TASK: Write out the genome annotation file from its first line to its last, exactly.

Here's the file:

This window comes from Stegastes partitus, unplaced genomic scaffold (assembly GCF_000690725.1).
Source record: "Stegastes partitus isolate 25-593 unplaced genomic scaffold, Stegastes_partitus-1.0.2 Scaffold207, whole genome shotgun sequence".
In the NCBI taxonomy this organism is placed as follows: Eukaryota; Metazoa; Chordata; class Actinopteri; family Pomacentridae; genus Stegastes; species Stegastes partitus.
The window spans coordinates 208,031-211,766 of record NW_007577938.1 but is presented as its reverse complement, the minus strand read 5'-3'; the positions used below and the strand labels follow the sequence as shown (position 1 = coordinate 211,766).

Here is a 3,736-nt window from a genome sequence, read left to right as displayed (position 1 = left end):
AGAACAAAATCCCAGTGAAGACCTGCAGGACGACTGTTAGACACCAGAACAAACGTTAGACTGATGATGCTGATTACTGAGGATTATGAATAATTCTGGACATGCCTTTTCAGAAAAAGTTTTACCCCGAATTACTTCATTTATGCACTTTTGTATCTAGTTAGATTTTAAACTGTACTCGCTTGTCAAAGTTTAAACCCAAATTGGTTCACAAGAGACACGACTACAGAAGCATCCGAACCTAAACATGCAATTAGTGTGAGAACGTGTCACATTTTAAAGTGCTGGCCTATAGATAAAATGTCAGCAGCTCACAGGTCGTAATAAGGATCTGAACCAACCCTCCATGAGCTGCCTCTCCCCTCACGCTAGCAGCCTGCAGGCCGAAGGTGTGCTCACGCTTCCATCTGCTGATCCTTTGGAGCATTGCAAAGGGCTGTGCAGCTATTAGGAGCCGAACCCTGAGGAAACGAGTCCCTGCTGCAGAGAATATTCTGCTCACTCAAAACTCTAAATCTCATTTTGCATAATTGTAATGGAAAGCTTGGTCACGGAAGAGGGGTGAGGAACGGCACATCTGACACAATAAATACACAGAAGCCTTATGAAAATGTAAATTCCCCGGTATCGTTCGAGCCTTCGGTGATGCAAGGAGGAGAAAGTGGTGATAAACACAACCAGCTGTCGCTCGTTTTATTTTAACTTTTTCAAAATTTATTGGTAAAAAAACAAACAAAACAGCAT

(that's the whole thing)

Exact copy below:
This window comes from Stegastes partitus, unplaced genomic scaffold (assembly GCF_000690725.1).
Source record: "Stegastes partitus isolate 25-593 unplaced genomic scaffold, Stegastes_partitus-1.0.2 Scaffold207, whole genome shotgun sequence".
In the NCBI taxonomy this organism is placed as follows: Eukaryota; Metazoa; Chordata; class Actinopteri; family Pomacentridae; genus Stegastes; species Stegastes partitus.
The window spans coordinates 208,031-211,766 of record NW_007577938.1 but is presented as its reverse complement, the minus strand read 5'-3'; the positions used below and the strand labels follow the sequence as shown (position 1 = coordinate 211,766).

Here is a 3,736-nt window from a genome sequence, read left to right as displayed (position 1 = left end):
AGAACAAAATCCCAGTGAAGACCTGCAGGACGACTGTTAGACACCAGAACAAACGTTAGACTGATGATGCTGATTACTGAGGATTATGAATAATTCTGGACATGCCTTTTCAGAAAAAGTTTTACCCCGAATTACTTCATTTATGCACTTTTGTATCTAGTTAGATTTTAAACTGTACTCGCTTGTCAAAGTTTAAACCCAAATTGGTTCACAAGAGACACGACTACAGAAGCATCCGAACCTAAACATGCAATTAGTGTGAGAACGTGTCACATTTTAAAGTGCTGGCCTATAGATAAAATGTCAGCAGCTCACAGGTCGTAATAAGGATCTGAACCAACCCTCCATGAGCTGCCTCTCCCCTCACGCTAGCAGCCTGCAGGCCGAAGGTGTGCTCACGCTTCCATCTGCTGATCCTTTGGAGCATTGCAAAGGGCTGTGCAGCTATTAGGAGCCGAACCCTGAGGAAACGAGTCCCTGCTGCAGAGAATATTCTGCTCACTCAAAACTCTAAATCTCATTTTGCATAATTGTAATGGAAAGCTTGGTCACGGAAGAGGGGTGAGGAACGGCACATCTGACACAATAAATACACAGAAGCCTTATGAAAATGTAAATTCCCCGGTATCGTTCGAGCCTTCGGTGATGCAAGGAGGAGAAAGTGGTGATAAACACAACCAGCTGTCGCTCGTTTTATTTTAACTTTTTCAAAATTTATTGGTAAAAAAACAAACAAAACAGCAT